Our current system has served us well
Amanda Vanstone thoughtfully touched on some of the resurrected chatter surrounding a possible Australian republic. However, I feel that this is on par with demanding that the AFL be disbanded because of a poor seasonal performance by an established team.
Our current constitutional state of affairs is a bulwark in times of both political upheaval and social precariousness. The Crown rightly keeps total power and authority from being exercised in an absolute sense by politicians. And let’s stop all this semantic nonsense about independence and an Australian head of state. We achieved independence in 1901 and today any Australian man or woman can rise to be our governor-general, our executive head of state.
Regardless of whether we find the British monarchy endearing or not, it has, by and large, brought about both a remarkable and unique form of governmental and social stability, and it does importantly keep us connected to our historic, Christian roots.
The institution will always be bigger than the individual, and so our current system of rule will ensure the people of this Great South Land can navigate their own unique cultural journey upon the faithful foundational building blocks that birthed this most enviable world destination.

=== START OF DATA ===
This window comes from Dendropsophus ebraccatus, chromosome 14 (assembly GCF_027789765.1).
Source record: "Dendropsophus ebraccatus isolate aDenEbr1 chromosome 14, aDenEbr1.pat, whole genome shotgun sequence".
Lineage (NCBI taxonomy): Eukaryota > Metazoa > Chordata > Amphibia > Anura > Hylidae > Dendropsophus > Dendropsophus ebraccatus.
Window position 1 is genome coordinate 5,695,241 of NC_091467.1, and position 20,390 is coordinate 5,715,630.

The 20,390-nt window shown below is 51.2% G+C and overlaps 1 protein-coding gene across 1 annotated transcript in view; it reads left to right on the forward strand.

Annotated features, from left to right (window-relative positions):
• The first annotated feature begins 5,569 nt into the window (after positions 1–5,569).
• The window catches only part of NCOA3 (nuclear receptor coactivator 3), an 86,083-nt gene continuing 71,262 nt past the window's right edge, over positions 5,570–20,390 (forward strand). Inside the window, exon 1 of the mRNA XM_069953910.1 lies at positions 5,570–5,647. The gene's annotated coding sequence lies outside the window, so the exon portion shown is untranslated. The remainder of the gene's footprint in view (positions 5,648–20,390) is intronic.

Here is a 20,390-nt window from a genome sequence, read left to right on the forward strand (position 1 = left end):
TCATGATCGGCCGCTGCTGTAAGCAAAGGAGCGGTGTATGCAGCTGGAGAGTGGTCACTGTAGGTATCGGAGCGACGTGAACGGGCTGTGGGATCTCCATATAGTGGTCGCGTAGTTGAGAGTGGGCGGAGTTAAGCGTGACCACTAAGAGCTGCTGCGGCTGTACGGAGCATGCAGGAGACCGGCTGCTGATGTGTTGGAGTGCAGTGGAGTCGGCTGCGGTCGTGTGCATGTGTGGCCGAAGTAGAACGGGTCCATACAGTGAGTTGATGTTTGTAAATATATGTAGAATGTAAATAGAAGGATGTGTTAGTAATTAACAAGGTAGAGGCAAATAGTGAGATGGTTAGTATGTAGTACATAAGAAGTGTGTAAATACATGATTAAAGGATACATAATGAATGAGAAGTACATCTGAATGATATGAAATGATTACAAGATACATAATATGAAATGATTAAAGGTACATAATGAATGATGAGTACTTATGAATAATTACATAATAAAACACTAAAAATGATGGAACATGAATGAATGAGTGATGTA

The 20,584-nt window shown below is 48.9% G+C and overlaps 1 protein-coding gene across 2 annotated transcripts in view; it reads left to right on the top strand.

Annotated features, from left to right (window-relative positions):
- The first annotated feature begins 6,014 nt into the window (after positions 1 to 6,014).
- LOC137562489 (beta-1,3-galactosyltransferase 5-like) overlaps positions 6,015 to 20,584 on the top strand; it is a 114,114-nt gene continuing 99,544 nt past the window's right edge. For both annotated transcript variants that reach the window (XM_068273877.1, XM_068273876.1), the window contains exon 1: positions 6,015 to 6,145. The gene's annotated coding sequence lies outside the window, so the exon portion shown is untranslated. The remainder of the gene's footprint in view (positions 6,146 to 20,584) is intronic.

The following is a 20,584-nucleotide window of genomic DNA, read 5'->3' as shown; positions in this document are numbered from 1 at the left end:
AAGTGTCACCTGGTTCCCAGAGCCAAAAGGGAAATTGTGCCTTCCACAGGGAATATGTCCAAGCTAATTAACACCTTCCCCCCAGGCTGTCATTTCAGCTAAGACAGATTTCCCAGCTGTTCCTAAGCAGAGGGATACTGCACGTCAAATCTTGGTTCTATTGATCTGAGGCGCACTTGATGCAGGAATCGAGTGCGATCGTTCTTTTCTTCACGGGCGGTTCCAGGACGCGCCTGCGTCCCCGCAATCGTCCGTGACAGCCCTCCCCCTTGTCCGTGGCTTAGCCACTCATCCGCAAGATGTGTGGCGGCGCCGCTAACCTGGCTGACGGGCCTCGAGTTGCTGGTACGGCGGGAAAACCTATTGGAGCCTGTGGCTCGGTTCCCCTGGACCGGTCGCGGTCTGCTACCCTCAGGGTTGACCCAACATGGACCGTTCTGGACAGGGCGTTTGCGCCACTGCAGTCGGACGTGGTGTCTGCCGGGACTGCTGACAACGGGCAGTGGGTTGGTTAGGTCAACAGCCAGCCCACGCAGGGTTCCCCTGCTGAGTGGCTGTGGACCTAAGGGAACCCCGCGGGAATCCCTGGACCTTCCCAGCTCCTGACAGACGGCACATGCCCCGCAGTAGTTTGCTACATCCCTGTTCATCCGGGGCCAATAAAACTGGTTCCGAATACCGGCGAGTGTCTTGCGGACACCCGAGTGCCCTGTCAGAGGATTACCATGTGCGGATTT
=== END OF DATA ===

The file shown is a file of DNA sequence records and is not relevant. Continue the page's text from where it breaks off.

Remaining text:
Peter Waterhouse, Craigieburn
I hope Vanstone will lead the charge
Amanda Vanstone, for once, I think, is spot on. The comedy of the royals is irrelevant to the fact that Australia has every reason to ditch the monarchy and become a republic and to do it in the most straightforward way possible.
I hope she will lead the charge.
Rosemary Kiss, Rippleside
Both houses must have a say
For once I agree with Amanda Vanstone. Australia must become a republic so we can stand free as an independent nation, and we must do so with absolutely minimal changes to our current system.
The strength of our current system lies, as has been observed of Britain’s system, not in the power that the monarchy holds to exercise itself, but rather in the power that its existence denies to others.
This system seems to work far better than those systems in countries where presidents are elected and therefore the presidency is politicised. Our head of state must remain politically neutral.